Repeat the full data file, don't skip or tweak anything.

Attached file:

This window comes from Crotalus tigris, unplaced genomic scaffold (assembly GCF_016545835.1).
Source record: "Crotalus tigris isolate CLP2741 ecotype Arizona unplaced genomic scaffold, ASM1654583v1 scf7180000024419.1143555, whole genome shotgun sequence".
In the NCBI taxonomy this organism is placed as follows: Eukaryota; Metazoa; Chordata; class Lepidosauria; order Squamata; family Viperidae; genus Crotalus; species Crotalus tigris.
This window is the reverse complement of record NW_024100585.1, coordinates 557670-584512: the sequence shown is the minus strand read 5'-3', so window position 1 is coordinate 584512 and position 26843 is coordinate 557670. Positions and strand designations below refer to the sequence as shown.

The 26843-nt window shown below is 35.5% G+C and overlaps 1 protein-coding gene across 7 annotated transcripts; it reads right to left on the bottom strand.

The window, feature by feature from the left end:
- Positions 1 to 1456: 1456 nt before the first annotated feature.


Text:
This window comes from Crotalus tigris, unplaced genomic scaffold (assembly GCF_016545835.1).
Source record: "Crotalus tigris isolate CLP2741 ecotype Arizona unplaced genomic scaffold, ASM1654583v1 scf7180000024419.1143555, whole genome shotgun sequence".
In the NCBI taxonomy this organism is placed as follows: Eukaryota; Metazoa; Chordata; class Lepidosauria; order Squamata; family Viperidae; genus Crotalus; species Crotalus tigris.
This window is the reverse complement of record NW_024100585.1, coordinates 557670-584512: the sequence shown is the minus strand read 5'-3', so window position 1 is coordinate 584512 and position 26843 is coordinate 557670. Positions and strand designations below refer to the sequence as shown.

The 26843-nt window shown below is 35.5% G+C and overlaps 1 protein-coding gene across 7 annotated transcripts; it reads right to left on the bottom strand.

The window, feature by feature from the left end:
- Positions 1 to 1456: 1456 nt before the first annotated feature.